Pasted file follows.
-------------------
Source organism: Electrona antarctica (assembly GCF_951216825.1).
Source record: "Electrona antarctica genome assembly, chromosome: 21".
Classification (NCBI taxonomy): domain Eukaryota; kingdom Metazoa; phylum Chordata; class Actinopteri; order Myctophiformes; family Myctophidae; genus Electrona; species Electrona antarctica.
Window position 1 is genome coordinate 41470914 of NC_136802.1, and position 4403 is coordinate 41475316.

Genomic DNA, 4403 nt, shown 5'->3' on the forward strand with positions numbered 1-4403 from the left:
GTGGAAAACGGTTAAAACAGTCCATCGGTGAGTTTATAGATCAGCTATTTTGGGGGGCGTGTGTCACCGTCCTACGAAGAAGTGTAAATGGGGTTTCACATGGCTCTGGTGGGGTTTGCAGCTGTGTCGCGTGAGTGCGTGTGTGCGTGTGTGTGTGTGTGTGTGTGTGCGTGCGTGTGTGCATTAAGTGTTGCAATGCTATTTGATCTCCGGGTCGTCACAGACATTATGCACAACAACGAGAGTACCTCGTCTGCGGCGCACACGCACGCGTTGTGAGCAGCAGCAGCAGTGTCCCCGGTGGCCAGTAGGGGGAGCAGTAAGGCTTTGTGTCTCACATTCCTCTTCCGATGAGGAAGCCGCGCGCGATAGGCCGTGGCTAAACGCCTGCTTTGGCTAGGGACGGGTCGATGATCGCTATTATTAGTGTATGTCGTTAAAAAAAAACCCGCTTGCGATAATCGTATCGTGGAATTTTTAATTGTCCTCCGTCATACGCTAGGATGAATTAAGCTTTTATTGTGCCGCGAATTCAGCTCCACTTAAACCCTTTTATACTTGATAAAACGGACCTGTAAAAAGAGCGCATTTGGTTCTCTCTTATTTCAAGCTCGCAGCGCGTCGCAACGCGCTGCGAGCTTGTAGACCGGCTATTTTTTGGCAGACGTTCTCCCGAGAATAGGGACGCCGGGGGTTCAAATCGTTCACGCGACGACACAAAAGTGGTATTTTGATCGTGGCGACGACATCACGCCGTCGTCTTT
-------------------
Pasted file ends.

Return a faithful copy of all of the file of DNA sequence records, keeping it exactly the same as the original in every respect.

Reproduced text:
Source organism: Electrona antarctica (assembly GCF_951216825.1).
Source record: "Electrona antarctica genome assembly, chromosome: 21".
Classification (NCBI taxonomy): domain Eukaryota; kingdom Metazoa; phylum Chordata; class Actinopteri; order Myctophiformes; family Myctophidae; genus Electrona; species Electrona antarctica.
Window position 1 is genome coordinate 41470914 of NC_136802.1, and position 4403 is coordinate 41475316.

Genomic DNA, 4403 nt, shown 5'->3' on the forward strand with positions numbered 1-4403 from the left:
GTGGAAAACGGTTAAAACAGTCCATCGGTGAGTTTATAGATCAGCTATTTTGGGGGGCGTGTGTCACCGTCCTACGAAGAAGTGTAAATGGGGTTTCACATGGCTCTGGTGGGGTTTGCAGCTGTGTCGCGTGAGTGCGTGTGTGCGTGTGTGTGTGTGTGTGTGTGTGCGTGCGTGTGTGCATTAAGTGTTGCAATGCTATTTGATCTCCGGGTCGTCACAGACATTATGCACAACAACGAGAGTACCTCGTCTGCGGCGCACACGCACGCGTTGTGAGCAGCAGCAGCAGTGTCCCCGGTGGCCAGTAGGGGGAGCAGTAAGGCTTTGTGTCTCACATTCCTCTTCCGATGAGGAAGCCGCGCGCGATAGGCCGTGGCTAAACGCCTGCTTTGGCTAGGGACGGGTCGATGATCGCTATTATTAGTGTATGTCGTTAAAAAAAAACCCGCTTGCGATAATCGTATCGTGGAATTTTTAATTGTCCTCCGTCATACGCTAGGATGAATTAAGCTTTTATTGTGCCGCGAATTCAGCTCCACTTAAACCCTTTTATACTTGATAAAACGGACCTGTAAAAAGAGCGCATTTGGTTCTCTCTTATTTCAAGCTCGCAGCGCGTCGCAACGCGCTGCGAGCTTGTAGACCGGCTATTTTTTGGCAGACGTTCTCCCGAGAATAGGGACGCCGGGGGTTCAAATCGTTCACGCGACGACACAAAAGTGGTATTTTGATCGTGGCGACGACATCACGCCGTCGTCTTT